In the past, I’ve written about the underlying challenges that have distracted from the focus on sales. Just think about the history of leasing-related practices:
- Late 1990s: Applicant screening is revolutionized by the introduction of immediate credit scoring system.
- Early 2000s: Pricing is revolutionized with the implementation of Lease Rent Options (LRO), the industry’s first automated pricing and revenue management system.
- Mid 2000s: Web- and cloud-based Property Management Systems (PMSs) become de rigeur, forever changing how information is collected, analyzed and distributed to better run communities.
- Mid to late 2000s: The eCommerce wave washes over multi-family housing. Online leads, leases, service requests, payments and host of other activities radically alter how we generate and process leads as well as how we communicate with residents.
Throughout these years, there’s still one significant aspect of leasing that is modeled, trained and coached almost exactly the way it was done 20 years ago—leasing itself (aka sales). Yet everyone I know agrees that prospects surely don’t shop the same way they did back in 1995. Google has even documented this phenomenon in their seminal study about the “Zero Moment of Truth.”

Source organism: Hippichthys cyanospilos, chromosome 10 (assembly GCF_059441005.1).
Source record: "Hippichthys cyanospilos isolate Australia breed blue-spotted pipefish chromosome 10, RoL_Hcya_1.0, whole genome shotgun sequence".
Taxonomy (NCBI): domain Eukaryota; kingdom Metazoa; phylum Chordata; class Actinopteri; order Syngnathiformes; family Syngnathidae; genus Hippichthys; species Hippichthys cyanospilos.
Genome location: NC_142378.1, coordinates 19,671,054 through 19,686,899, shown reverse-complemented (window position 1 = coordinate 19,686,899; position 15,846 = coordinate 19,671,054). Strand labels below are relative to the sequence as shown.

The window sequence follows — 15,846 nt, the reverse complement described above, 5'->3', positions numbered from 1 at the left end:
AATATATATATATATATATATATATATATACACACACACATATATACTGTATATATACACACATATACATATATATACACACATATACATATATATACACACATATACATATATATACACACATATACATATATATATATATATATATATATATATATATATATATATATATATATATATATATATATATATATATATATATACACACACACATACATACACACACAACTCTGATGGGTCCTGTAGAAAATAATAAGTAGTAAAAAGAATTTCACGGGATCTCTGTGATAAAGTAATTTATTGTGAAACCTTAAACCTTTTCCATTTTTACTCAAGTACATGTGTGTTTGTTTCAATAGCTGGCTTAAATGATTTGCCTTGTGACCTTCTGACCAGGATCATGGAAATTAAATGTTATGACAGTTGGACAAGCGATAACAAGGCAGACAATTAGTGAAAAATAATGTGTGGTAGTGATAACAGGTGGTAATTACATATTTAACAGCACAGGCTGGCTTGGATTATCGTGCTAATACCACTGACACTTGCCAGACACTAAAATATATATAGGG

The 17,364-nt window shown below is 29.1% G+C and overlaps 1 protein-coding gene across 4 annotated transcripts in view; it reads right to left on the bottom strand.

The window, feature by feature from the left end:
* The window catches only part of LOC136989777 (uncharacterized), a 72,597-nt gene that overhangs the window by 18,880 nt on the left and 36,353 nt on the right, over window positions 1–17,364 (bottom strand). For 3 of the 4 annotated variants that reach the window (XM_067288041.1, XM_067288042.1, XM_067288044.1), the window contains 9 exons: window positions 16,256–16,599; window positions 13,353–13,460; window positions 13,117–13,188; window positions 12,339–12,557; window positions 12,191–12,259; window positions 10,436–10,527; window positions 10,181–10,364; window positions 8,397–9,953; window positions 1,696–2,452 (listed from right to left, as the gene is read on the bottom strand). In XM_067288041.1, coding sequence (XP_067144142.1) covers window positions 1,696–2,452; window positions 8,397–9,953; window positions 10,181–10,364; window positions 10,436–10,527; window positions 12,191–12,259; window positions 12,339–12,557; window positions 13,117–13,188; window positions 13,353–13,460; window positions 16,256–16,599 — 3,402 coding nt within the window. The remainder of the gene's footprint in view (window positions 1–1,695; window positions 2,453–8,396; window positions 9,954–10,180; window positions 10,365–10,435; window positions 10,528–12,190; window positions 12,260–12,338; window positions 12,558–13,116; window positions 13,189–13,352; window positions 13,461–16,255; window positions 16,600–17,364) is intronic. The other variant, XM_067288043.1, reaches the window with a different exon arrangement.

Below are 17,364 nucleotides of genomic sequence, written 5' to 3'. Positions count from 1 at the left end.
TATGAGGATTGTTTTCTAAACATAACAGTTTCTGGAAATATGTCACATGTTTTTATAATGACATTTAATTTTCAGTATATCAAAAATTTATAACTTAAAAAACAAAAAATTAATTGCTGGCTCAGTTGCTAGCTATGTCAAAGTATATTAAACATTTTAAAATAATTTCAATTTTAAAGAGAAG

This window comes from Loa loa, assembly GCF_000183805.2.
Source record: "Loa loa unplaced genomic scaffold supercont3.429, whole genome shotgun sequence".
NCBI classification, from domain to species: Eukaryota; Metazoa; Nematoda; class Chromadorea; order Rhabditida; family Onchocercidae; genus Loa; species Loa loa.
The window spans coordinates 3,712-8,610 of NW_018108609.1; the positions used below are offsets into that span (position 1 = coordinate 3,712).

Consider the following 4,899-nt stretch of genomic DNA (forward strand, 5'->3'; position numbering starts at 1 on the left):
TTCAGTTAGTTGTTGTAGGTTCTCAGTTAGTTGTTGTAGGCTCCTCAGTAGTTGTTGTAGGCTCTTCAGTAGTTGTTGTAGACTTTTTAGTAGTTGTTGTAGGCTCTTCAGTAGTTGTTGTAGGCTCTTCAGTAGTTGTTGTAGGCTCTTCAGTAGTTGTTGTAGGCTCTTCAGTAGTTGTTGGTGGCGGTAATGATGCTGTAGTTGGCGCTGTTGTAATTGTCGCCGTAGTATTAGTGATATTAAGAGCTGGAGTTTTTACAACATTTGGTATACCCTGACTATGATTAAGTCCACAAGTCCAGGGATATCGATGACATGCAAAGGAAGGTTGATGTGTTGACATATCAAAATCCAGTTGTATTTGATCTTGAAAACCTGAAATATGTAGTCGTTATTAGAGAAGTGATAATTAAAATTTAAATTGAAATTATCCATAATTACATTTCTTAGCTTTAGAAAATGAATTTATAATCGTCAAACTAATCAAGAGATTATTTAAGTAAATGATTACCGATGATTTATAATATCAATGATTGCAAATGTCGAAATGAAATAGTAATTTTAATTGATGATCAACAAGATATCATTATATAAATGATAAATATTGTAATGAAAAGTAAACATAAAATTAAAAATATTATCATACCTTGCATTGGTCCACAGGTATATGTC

The reality is that prospects are typically doing 65% or more of their search and decision making BEFORE they ever talk to a salesperson. So while we’re at “square 0,” that prospect on the phone or coming in for a tour is almost always way ahead of us—and sometimes “on the last lap.” With that much of a disconnect, I sometimes think that the only reason anyone gets leases is because everyone is equally out of synch with their prospects.
The good news is that after years of neglect, the C-suite is starting to take notice. I think the combination of a) the obvious need for authentic, contemporary sales models coupled with b) the reality that many companies (in fact most of the NMHC top 50) are using price optimization and have entered the digital marketing age, means that COOs and CEOs are beginning to recognize that yesteryear’s sales models and training are not optimal for today’s prospects and salespeople. We need an approach that:
- Treats the prospect as the intelligent, knowledgeable individual they are.
- Recognizes that our sales associate base is not going to change.
- Is quick for our associates to learn and master since we will have 30% (or more) turnover at the leasing associate level
C-suite executives are also beginning to recognize the power of more effective sales for the bottom line. While occupancy may have a cap, systems like LRO, Yieldstar, Pricing Portal and Rent Maximizer all will push rents higher if sales velocity is better. And with cap rates in the 5-6% range, each incremental dollar of rent is worth $16-20 of property value. That’s a big multiplier and one that is starting to catch their attention.
So the question isn’t really whether you’ll update your sales approach and training—IMO, it’s just a matter of when.